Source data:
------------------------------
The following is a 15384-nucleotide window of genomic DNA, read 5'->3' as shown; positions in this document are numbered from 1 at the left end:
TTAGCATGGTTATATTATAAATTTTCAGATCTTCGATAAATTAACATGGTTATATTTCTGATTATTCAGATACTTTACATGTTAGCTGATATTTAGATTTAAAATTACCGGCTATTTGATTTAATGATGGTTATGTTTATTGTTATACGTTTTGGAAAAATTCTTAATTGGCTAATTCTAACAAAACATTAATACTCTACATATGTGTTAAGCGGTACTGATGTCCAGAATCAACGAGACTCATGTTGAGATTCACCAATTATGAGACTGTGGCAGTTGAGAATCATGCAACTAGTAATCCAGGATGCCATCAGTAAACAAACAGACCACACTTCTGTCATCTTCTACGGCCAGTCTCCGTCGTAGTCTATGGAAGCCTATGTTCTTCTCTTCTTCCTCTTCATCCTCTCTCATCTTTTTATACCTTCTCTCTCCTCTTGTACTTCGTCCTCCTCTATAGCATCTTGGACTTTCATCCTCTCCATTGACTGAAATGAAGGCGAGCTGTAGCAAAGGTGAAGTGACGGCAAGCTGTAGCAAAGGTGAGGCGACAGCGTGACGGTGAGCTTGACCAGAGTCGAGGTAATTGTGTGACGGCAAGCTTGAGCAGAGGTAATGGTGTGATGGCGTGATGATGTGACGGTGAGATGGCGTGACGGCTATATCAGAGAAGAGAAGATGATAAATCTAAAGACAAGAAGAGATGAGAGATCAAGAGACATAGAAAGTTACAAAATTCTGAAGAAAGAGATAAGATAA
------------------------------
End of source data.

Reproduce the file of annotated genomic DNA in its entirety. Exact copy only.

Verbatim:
The following is a 15384-nucleotide window of genomic DNA, read 5'->3' as shown; positions in this document are numbered from 1 at the left end:
TTAGCATGGTTATATTATAAATTTTCAGATCTTCGATAAATTAACATGGTTATATTTCTGATTATTCAGATACTTTACATGTTAGCTGATATTTAGATTTAAAATTACCGGCTATTTGATTTAATGATGGTTATGTTTATTGTTATACGTTTTGGAAAAATTCTTAATTGGCTAATTCTAACAAAACATTAATACTCTACATATGTGTTAAGCGGTACTGATGTCCAGAATCAACGAGACTCATGTTGAGATTCACCAATTATGAGACTGTGGCAGTTGAGAATCATGCAACTAGTAATCCAGGATGCCATCAGTAAACAAACAGACCACACTTCTGTCATCTTCTACGGCCAGTCTCCGTCGTAGTCTATGGAAGCCTATGTTCTTCTCTTCTTCCTCTTCATCCTCTCTCATCTTTTTATACCTTCTCTCTCCTCTTGTACTTCGTCCTCCTCTATAGCATCTTGGACTTTCATCCTCTCCATTGACTGAAATGAAGGCGAGCTGTAGCAAAGGTGAAGTGACGGCAAGCTGTAGCAAAGGTGAGGCGACAGCGTGACGGTGAGCTTGACCAGAGTCGAGGTAATTGTGTGACGGCAAGCTTGAGCAGAGGTAATGGTGTGATGGCGTGATGATGTGACGGTGAGATGGCGTGACGGCTATATCAGAGAAGAGAAGATGATAAATCTAAAGACAAGAAGAGATGAGAGATCAAGAGACATAGAAAGTTACAAAATTCTGAAGAAAGAGATAAGATAA